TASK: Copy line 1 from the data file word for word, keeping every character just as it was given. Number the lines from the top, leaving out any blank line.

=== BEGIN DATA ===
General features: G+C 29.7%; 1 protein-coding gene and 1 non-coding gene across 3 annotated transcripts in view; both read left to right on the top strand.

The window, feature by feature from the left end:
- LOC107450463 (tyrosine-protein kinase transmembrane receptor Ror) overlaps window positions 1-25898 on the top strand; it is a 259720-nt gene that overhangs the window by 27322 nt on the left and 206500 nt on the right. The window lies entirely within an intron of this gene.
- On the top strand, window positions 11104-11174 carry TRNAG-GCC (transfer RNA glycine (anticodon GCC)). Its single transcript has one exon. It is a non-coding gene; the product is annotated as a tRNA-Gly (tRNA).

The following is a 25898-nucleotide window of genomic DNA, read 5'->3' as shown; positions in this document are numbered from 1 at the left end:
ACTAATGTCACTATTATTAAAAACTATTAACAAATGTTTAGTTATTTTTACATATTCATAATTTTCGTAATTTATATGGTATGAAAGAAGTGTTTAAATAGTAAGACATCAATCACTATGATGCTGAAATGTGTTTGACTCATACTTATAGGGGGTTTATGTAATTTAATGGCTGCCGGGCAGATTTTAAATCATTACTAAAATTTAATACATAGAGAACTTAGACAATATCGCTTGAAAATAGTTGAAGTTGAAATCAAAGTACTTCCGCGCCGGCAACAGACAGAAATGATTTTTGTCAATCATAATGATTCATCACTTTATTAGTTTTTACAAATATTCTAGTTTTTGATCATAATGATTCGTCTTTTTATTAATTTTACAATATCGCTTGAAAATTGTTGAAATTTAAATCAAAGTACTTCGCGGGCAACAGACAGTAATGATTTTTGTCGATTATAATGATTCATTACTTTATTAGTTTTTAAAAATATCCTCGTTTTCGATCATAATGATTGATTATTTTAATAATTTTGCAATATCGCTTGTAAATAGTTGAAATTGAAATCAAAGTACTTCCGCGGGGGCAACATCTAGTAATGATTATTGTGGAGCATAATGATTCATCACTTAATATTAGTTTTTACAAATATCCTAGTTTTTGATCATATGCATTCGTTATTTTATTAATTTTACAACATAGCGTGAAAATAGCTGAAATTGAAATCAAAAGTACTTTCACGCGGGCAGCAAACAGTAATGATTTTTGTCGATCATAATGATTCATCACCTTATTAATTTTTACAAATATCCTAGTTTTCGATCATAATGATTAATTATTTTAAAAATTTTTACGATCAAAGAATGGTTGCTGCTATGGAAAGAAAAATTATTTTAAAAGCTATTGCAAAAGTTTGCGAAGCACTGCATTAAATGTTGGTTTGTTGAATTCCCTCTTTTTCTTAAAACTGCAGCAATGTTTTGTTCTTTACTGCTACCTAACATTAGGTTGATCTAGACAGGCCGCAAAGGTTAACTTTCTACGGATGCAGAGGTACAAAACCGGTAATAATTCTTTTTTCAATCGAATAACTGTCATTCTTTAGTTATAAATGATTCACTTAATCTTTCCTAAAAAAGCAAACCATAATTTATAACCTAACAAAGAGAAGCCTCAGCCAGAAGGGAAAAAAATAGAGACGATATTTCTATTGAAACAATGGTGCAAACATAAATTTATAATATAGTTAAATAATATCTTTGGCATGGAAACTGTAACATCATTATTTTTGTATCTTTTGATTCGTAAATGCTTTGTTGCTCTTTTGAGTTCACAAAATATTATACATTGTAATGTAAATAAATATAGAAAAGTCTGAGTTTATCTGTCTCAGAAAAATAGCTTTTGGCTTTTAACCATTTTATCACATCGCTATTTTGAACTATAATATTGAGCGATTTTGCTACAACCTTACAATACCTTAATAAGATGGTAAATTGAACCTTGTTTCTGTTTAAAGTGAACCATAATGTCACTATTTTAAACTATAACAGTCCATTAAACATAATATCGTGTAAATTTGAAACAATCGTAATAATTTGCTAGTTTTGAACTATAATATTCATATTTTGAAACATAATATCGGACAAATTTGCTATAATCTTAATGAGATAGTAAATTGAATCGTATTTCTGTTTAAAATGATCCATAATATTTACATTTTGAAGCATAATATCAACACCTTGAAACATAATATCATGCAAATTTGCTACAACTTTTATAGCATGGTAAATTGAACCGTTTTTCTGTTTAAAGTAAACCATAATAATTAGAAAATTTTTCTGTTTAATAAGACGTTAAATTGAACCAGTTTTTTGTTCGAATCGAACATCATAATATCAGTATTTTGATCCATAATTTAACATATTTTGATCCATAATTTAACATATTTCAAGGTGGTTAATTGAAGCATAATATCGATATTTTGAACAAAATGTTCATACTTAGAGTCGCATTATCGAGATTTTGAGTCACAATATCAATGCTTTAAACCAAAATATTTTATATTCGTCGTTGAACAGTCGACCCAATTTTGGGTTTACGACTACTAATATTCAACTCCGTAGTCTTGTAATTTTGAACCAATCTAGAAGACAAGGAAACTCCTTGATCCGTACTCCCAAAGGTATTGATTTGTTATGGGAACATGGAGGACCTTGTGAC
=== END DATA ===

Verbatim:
General features: G+C 29.7%; 1 protein-coding gene and 1 non-coding gene across 3 annotated transcripts in view; both read left to right on the top strand.